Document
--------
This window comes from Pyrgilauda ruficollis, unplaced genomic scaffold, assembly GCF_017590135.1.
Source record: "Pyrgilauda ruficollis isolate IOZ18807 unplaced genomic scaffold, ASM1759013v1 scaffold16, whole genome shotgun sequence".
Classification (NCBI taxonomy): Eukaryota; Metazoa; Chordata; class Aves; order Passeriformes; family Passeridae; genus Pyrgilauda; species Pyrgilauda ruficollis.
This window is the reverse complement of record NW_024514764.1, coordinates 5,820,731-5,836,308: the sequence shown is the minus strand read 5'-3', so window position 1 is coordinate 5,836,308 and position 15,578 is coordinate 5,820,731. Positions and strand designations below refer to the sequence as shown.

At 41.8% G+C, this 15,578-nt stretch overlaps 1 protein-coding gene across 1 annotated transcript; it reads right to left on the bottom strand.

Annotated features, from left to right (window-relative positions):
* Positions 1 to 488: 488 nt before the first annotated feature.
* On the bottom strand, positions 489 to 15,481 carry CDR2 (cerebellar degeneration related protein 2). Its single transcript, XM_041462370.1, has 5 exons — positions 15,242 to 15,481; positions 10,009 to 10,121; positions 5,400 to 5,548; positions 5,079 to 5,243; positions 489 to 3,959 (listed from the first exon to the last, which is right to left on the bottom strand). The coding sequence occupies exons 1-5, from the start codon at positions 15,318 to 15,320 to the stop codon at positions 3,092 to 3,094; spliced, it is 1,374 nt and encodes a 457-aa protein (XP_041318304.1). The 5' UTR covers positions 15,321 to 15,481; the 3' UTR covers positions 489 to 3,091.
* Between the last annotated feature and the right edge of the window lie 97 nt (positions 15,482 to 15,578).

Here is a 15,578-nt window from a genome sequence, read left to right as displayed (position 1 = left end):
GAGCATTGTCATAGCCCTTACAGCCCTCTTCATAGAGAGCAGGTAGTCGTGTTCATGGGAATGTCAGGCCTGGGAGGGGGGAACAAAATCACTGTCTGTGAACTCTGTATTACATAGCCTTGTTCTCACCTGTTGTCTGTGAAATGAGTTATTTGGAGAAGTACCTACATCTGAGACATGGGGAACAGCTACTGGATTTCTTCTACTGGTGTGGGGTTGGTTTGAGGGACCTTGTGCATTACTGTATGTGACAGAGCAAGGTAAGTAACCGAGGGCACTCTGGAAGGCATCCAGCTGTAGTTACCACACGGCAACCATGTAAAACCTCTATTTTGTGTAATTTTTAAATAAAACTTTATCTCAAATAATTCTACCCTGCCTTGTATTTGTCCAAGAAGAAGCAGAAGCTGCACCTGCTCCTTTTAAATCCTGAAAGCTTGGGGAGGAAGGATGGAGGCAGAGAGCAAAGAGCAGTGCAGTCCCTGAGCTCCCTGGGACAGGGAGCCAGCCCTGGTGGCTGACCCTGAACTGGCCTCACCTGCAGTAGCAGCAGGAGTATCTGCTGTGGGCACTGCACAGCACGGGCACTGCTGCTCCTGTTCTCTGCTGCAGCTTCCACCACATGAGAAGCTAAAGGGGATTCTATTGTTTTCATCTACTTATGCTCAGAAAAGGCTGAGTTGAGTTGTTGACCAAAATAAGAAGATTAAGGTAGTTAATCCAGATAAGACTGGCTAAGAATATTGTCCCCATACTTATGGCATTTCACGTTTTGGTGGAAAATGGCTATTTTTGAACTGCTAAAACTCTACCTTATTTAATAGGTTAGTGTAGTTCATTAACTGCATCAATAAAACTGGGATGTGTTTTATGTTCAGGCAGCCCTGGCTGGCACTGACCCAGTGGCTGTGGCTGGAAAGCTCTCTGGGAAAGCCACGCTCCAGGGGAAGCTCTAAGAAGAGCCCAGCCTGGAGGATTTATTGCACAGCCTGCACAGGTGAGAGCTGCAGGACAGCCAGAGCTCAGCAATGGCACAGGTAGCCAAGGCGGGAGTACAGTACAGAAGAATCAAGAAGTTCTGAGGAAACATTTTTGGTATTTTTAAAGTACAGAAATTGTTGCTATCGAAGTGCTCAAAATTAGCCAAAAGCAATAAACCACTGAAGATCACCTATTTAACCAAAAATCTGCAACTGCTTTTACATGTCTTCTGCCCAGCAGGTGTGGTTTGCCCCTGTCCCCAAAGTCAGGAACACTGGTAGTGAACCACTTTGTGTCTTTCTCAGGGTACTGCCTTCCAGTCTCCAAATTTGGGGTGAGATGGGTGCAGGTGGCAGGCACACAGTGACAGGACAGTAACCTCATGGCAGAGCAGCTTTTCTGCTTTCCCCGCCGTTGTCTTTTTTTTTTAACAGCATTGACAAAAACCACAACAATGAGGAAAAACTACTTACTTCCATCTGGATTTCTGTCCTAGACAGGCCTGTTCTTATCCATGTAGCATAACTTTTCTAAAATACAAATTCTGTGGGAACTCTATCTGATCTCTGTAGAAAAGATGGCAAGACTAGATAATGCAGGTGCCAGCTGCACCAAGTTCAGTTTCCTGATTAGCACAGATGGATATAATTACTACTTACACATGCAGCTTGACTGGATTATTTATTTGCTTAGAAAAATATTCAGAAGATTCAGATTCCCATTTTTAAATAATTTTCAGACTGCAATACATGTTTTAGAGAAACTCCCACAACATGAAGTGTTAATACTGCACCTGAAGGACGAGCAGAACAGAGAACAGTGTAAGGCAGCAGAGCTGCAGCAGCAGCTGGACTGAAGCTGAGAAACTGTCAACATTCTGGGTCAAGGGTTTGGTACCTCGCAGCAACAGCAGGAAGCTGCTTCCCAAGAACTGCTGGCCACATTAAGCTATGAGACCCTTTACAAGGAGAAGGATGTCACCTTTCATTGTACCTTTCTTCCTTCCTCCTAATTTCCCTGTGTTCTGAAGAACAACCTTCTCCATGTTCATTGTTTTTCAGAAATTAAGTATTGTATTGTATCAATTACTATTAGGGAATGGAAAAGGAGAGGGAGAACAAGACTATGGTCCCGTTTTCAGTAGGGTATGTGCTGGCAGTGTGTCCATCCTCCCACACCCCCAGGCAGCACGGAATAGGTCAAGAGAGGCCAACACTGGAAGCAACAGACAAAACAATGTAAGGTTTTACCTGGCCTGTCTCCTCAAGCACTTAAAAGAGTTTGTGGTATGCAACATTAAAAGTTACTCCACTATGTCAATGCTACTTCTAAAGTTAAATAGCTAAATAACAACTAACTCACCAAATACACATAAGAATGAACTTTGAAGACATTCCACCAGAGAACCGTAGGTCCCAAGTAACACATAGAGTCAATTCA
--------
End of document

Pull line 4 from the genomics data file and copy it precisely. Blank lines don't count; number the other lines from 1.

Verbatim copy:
This window is the reverse complement of record NW_024514764.1, coordinates 5,820,731-5,836,308: the sequence shown is the minus strand read 5'-3', so window position 1 is coordinate 5,836,308 and position 15,578 is coordinate 5,820,731. Positions and strand designations below refer to the sequence as shown.